Fort Worth FD Wellness conference Fort Worth, TX October 19, 2016
California Lutheran University & Oxnard Firefighters Foundation | Camarillo, CA | February 10, 2017
WSFCA | Baraboo, WI | March 2, 2017
Iowa Professional Chiefs Association | Ames, Iowa | April 5, 2017
FDIC | Indianapolis, IN | April 26, 2017
North Olmstead FD Behavioral Health conference | North Olmstead, OH | Sept 26
Washington State Fire Chiefs Conference | Olympia, Washington | Nov 10
FDIC 2018 – Keynote Address at the Opening Ceremonies, “Straight Talk” | Indianapolis, IN | April 25, 2018
Click to read Dan’s Q&A with Fire Engineering Magazine
Missouri Valley Fire Chief’s Conference, “Addressing Behavioral Health in the Fire Services” | Davenport, IA | July 20, 2018
The Rosecrance Florian Program benefited from the wisdom of an Advisory Panel made up of firefighting leaders, both active and retired, from across the nation. The clinical team will regularly consult with the panel for ongoing guidance.
Derek Bergsten was sworn in as the 10th chief of the Rockford (Illinois) Fire Department on Nov. 14, 2008. He has served with the department since 1994, coming to Rockford from the Loves Park Fire Department, where he worked for three years as a firefighter/EMT-B. Before he was appointed chief in Rockford, Bergsten was as a company officer in the positions of lieutenant and captain.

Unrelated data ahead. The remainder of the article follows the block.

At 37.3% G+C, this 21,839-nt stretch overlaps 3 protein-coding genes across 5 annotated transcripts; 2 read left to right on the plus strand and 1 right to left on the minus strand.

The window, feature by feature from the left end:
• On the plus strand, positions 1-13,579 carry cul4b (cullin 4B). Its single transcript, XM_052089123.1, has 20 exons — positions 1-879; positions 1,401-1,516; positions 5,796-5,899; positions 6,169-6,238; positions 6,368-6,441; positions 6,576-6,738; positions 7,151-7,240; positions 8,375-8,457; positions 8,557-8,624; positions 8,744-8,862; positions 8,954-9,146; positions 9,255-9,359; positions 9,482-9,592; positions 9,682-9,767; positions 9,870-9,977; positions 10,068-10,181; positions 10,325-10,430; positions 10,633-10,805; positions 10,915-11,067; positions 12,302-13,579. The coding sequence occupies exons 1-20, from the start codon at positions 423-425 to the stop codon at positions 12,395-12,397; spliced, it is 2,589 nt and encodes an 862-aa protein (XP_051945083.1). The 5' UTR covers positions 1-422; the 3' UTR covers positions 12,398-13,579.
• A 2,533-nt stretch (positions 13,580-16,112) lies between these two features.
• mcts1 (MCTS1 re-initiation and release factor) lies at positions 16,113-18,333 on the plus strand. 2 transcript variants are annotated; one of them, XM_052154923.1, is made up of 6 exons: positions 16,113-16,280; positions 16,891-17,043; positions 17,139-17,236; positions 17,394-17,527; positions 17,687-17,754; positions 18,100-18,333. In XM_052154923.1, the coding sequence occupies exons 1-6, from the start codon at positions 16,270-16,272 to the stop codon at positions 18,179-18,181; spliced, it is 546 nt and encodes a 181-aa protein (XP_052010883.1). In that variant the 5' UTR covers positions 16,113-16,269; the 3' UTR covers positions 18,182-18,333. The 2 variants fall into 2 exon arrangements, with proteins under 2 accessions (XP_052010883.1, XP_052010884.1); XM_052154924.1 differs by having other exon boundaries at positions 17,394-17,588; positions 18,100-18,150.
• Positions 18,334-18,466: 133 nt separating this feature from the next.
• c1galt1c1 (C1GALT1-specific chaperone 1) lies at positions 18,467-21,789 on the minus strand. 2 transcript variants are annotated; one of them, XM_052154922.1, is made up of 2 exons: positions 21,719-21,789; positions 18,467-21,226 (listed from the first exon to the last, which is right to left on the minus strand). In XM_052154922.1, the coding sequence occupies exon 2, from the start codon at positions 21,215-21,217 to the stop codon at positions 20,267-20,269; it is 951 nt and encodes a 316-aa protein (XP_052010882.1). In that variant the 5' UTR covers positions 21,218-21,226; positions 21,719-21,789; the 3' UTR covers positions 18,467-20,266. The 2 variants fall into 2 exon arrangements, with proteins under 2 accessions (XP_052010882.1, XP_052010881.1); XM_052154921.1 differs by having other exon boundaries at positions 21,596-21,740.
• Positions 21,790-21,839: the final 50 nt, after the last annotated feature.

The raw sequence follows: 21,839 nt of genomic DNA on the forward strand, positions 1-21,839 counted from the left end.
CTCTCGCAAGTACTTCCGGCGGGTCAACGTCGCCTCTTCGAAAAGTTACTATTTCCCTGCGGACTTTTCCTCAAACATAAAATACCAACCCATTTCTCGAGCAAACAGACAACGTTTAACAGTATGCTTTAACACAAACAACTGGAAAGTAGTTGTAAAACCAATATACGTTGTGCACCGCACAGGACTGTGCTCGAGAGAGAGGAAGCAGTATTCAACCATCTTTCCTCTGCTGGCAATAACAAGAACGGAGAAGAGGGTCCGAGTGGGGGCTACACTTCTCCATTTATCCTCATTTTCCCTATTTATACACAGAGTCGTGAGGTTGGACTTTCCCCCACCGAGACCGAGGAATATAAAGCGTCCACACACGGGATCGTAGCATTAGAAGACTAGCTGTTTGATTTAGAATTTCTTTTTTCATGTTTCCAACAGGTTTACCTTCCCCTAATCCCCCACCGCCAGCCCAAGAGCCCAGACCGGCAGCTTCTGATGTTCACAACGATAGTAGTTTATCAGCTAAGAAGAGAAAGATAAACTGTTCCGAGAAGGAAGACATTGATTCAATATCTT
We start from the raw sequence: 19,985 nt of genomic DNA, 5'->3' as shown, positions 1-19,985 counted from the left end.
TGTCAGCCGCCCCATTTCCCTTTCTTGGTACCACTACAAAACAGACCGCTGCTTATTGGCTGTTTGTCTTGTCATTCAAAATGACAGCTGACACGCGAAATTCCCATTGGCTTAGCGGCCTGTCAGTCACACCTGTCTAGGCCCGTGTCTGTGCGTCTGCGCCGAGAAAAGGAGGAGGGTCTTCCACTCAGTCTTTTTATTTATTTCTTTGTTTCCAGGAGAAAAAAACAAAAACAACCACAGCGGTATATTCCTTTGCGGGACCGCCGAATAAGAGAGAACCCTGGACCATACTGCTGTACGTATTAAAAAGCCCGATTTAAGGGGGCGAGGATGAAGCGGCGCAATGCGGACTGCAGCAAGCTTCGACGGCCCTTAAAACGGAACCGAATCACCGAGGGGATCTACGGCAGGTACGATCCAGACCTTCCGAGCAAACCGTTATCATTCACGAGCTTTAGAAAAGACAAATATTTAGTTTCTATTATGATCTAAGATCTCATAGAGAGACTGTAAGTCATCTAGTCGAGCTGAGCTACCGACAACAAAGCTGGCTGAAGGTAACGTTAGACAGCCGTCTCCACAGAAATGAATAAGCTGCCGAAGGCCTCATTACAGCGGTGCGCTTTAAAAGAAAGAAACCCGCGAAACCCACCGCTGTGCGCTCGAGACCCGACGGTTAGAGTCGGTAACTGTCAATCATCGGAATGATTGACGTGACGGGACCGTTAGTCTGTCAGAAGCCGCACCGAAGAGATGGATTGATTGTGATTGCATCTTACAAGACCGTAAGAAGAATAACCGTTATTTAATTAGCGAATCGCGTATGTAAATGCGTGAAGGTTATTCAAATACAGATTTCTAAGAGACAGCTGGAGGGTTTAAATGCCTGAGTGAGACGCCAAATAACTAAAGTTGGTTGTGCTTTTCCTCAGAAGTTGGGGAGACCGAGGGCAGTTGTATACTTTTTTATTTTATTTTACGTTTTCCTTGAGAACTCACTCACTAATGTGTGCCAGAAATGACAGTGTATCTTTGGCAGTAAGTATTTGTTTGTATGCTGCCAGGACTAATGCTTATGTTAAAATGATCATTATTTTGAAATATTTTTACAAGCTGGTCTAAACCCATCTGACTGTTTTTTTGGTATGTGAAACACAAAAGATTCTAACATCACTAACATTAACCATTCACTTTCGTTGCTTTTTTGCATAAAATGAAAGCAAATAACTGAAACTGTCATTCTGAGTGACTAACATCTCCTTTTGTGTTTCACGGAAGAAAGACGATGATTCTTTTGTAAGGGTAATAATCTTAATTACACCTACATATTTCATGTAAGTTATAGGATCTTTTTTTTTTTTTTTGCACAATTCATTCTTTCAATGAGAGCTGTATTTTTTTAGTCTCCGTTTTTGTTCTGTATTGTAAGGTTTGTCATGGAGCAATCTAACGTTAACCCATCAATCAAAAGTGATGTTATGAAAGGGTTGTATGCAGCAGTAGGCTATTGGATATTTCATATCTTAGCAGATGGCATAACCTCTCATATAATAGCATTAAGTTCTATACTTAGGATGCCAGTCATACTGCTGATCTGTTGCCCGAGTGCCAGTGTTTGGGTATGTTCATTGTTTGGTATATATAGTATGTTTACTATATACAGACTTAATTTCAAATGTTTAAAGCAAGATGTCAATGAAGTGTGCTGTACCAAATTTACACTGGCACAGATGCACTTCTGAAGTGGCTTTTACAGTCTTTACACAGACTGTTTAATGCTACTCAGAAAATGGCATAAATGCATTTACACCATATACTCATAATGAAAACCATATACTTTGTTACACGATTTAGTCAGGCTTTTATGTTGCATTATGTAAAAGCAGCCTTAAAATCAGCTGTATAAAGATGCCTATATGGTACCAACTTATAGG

Bergsten furthered his education after joining the department, obtaining associate degrees in science and fire science from Rock Valley College, a bachelor’s degree in business and organizational development from Western Illinois University, and a master’s degree in public administration from Northern Illinois University. In addition to holding many specialized fire certifications, he is also the first member of the Rockford Fire Department to be accepted into the Executive Fire Officer Program of the National Fire Academy. Bergsten is also designated as a Chief Fire Officer and Chief EMS Officer through the Center for Public Safety Excellence.